“Aducanumab is not the drug to usher in a new era in Alzheimer’s treatment,” he wrote.

Under the accelerated approval program, the FDA approves a drug but does not grant full approval until a post-marketing study confirms the drug works. The procedure is widely used for cancer drugs. If a study does not confirm its effectiveness, the agency can withdraw approval or change the labeling for the use of the medicine, although such measures are rare.

Aducanumab has seen several ups and downs. In 2019, Biogen half-halted two late-stage studies after an assessment found the studies were failing to meet their goals of slowing cognitive and functional impairment in Alzheimer’s patients. But in a sharp reversal, a company analysis published a few months later with additional data came to a different conclusion.

In one of the clinical studies, this analysis found that patients given the drug lost weight 22% more slowly than those given placebo. The other study failed, despite the company’s encouragement from data from a subset of study participants who received more of the drug. Biogen concluded that a key to effectiveness is giving patients a sufficiently high dose over a sufficiently long period of time.

However, critics said the dates were chosen to make the drug look better than it was. In a bitter meeting last fall, an FDA advisory committee recommended the drug’s approval and severely reprimanded the agency’s review staff for being so supportive of the drug and working closely with the company.

Three members of the advisory panel reiterated their opposition to approval in an article in the Journal of the American Medical Association in March. “There is currently no convincing evidence to support aducanumab’s approval,” they said. Critics also point out that the drug may have side effects – brain swelling and tiny bleeding in the brain, despite the fact that they were addressed in the study.

And they said approval would signal a harmful erosion of FDA standards. “This is a precedent that can be reused over and over, and it lowers the bar on Alzheimer’s data that others can jump over,” wrote John Carroll, editor of Endpoints News, a biotech journal, before the decision was made.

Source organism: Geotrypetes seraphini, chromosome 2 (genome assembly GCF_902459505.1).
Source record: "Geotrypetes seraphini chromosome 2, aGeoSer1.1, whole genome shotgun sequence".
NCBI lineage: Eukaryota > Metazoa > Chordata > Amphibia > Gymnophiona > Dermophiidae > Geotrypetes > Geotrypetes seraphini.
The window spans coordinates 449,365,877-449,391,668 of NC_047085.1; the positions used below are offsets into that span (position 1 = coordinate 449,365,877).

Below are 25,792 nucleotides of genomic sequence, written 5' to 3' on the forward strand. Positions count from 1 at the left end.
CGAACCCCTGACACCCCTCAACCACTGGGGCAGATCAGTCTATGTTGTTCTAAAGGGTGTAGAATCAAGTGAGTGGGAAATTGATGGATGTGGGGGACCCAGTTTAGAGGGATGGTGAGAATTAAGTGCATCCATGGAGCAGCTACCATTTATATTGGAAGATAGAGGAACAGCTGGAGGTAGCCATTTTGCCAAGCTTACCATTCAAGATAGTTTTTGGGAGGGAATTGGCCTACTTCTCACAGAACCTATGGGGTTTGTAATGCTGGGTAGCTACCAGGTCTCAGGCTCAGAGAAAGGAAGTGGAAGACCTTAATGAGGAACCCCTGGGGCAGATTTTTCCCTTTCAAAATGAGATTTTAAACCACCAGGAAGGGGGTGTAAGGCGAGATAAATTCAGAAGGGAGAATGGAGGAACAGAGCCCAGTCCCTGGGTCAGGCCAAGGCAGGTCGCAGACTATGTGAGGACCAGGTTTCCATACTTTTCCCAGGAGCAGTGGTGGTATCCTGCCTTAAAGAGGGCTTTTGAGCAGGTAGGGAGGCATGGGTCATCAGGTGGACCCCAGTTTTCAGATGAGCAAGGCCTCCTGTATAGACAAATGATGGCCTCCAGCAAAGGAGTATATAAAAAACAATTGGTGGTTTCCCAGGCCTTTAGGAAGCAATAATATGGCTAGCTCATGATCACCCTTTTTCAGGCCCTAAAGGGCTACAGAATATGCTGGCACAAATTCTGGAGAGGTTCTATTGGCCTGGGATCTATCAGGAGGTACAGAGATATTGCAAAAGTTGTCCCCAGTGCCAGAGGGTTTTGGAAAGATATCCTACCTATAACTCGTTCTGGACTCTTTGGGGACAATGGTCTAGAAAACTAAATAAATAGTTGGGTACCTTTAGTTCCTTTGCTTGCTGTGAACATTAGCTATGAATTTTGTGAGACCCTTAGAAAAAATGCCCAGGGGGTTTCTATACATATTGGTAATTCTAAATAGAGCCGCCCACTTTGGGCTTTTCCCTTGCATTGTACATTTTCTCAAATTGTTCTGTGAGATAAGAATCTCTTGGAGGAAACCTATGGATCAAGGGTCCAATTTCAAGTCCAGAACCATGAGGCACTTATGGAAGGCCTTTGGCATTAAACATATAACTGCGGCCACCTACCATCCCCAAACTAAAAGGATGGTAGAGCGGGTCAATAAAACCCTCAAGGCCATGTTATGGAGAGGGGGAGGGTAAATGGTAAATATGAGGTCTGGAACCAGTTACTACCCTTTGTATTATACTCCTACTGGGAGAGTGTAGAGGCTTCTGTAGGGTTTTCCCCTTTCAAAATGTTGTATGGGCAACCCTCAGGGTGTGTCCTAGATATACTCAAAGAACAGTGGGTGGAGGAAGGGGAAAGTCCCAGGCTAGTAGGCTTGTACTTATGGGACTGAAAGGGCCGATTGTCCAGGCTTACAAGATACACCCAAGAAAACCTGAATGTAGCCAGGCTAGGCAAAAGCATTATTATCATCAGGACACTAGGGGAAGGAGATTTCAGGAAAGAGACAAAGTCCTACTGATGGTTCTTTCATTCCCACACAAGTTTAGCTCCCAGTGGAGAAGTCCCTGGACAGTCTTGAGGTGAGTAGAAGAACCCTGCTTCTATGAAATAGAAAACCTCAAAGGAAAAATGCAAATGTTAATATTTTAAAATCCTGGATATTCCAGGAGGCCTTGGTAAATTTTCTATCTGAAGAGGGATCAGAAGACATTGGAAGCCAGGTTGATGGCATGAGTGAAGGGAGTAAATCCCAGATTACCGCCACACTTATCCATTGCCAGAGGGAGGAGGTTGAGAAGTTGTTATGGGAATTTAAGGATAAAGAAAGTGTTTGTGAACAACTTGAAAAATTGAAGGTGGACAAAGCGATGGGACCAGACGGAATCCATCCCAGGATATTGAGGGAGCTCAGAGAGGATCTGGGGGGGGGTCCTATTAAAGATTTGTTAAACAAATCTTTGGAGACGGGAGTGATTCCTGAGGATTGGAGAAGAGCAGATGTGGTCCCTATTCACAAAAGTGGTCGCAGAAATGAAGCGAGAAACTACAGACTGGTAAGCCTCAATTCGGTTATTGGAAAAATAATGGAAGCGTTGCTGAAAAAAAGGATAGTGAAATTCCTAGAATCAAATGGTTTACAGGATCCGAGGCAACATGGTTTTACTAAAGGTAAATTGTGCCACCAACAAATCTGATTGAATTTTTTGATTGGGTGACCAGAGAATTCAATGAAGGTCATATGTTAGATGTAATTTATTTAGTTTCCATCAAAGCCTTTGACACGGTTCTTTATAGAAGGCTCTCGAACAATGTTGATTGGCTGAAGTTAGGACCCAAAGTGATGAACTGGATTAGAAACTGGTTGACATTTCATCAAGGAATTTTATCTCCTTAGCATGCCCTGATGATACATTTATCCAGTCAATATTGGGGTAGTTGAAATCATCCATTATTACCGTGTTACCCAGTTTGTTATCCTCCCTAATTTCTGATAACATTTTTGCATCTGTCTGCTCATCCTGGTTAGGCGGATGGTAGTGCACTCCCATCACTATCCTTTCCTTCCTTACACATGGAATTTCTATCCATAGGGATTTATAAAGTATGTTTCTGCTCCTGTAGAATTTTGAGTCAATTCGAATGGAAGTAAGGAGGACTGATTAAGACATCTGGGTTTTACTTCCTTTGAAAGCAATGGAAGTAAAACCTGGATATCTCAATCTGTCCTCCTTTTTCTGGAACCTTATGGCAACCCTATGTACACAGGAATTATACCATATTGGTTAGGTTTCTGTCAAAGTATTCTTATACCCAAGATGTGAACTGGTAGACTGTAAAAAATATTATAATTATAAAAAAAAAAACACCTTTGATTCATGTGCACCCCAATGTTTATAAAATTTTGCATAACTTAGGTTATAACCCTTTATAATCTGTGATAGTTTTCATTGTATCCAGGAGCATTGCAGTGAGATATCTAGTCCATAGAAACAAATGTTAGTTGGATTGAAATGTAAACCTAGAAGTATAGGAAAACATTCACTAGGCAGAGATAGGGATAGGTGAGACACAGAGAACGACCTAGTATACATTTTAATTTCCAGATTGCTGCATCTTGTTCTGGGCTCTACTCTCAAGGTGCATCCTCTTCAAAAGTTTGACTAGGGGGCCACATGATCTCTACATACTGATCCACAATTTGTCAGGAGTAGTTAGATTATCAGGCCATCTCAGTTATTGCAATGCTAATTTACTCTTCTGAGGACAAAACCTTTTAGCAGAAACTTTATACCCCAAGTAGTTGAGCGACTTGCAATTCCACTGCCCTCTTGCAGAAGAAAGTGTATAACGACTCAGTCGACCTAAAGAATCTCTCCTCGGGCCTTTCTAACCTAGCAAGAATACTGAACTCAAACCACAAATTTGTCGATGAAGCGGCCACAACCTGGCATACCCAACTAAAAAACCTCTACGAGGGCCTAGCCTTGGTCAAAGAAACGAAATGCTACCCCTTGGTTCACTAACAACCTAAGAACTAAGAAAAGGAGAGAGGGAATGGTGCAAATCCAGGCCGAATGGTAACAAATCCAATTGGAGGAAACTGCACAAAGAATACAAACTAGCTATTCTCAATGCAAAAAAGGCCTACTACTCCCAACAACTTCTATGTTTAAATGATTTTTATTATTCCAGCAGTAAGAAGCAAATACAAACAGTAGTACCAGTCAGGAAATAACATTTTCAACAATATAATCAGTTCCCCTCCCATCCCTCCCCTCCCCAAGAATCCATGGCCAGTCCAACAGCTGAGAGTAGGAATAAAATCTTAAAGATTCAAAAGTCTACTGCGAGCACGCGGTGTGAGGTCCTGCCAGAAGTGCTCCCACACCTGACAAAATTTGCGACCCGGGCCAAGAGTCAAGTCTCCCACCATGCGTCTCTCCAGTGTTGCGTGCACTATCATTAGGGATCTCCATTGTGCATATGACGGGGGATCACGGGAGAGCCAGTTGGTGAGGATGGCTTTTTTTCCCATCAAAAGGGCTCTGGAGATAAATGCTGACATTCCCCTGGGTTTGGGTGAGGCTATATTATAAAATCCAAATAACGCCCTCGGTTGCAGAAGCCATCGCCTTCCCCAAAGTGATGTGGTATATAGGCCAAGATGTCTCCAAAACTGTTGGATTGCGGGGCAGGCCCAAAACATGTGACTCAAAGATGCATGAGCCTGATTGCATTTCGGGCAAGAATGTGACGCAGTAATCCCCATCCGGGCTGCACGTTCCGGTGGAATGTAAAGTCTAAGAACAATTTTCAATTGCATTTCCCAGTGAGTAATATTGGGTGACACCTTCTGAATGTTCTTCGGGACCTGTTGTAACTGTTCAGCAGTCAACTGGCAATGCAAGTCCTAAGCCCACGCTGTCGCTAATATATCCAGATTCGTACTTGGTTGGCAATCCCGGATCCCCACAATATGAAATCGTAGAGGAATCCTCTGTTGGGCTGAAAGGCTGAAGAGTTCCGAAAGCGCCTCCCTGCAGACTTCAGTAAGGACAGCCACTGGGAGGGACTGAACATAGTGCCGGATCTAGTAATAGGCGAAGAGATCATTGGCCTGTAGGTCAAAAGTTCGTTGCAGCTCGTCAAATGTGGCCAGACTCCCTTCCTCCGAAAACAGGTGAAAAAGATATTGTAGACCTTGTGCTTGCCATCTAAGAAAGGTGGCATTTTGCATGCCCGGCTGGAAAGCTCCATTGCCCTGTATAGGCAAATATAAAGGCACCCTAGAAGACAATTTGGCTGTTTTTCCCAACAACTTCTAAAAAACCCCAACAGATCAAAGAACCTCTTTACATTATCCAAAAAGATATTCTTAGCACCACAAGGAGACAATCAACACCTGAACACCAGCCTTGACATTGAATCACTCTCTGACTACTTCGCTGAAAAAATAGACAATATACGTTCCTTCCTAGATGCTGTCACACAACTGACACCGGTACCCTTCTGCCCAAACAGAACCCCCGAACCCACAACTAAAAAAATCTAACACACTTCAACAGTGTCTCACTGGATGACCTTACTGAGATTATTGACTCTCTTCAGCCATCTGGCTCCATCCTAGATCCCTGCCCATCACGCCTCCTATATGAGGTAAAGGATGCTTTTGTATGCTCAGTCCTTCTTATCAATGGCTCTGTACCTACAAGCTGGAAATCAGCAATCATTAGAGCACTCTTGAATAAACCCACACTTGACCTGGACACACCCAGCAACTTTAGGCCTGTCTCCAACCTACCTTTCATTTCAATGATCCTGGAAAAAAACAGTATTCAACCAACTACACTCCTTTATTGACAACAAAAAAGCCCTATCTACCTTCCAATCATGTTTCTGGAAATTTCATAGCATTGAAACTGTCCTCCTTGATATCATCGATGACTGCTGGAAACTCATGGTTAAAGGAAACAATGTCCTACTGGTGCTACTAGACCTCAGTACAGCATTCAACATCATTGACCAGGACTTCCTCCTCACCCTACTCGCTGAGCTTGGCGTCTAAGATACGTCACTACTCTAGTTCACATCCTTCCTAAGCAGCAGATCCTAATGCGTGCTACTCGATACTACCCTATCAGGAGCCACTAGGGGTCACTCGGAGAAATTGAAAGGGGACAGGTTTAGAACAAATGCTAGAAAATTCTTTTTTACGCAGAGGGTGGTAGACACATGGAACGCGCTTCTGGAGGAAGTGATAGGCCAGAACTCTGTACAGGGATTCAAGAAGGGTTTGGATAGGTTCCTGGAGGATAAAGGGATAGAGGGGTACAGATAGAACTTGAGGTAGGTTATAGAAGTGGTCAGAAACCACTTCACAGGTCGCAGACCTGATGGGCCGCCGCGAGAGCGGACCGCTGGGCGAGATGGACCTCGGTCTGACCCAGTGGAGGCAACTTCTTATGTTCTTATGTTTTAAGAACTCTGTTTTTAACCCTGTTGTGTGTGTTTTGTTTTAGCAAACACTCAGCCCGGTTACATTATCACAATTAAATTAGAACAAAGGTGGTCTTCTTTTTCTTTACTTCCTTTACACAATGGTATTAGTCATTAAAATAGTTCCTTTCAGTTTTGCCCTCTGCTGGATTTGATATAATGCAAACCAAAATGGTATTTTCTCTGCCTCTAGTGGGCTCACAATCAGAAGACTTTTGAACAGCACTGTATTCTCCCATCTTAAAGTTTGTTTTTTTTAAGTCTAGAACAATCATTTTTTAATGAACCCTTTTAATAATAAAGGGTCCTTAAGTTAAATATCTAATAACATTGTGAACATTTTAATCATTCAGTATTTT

What outraged Biogen’s critics was the FDA’s strong support for the drug despite questions from the agency’s own statisticians.

The agency’s medical evaluators told the advisory committee in November that the only successful study was “extraordinarily convincing,” while the FDA’s own statistical review found the data inconsistent, saying that only a third study could show whether the drug works.

But supporters, including some but not all of the doctors who treat Alzheimer’s, and advocacy groups like the Alzheimer’s Association and UsAgainstAlzheimer’s, loved the news.

The approval supports the long-debated theory proposed in the early 1990s that fighting amyloid plaques may be an effective way to treat Alzheimer’s disease. Critics have complained that the focus on amyloid has pushed work on other important approaches, such as targeting a protein called tau or studying the role of inflammation.

Proponents counter that while multiple approaches should be pursued, aducanumab’s approval shows that anti-amyloid treatments can be beneficial when given early in the disease and used in high enough doses.

Biogen says it has 600 locations across the country that deliver the drug.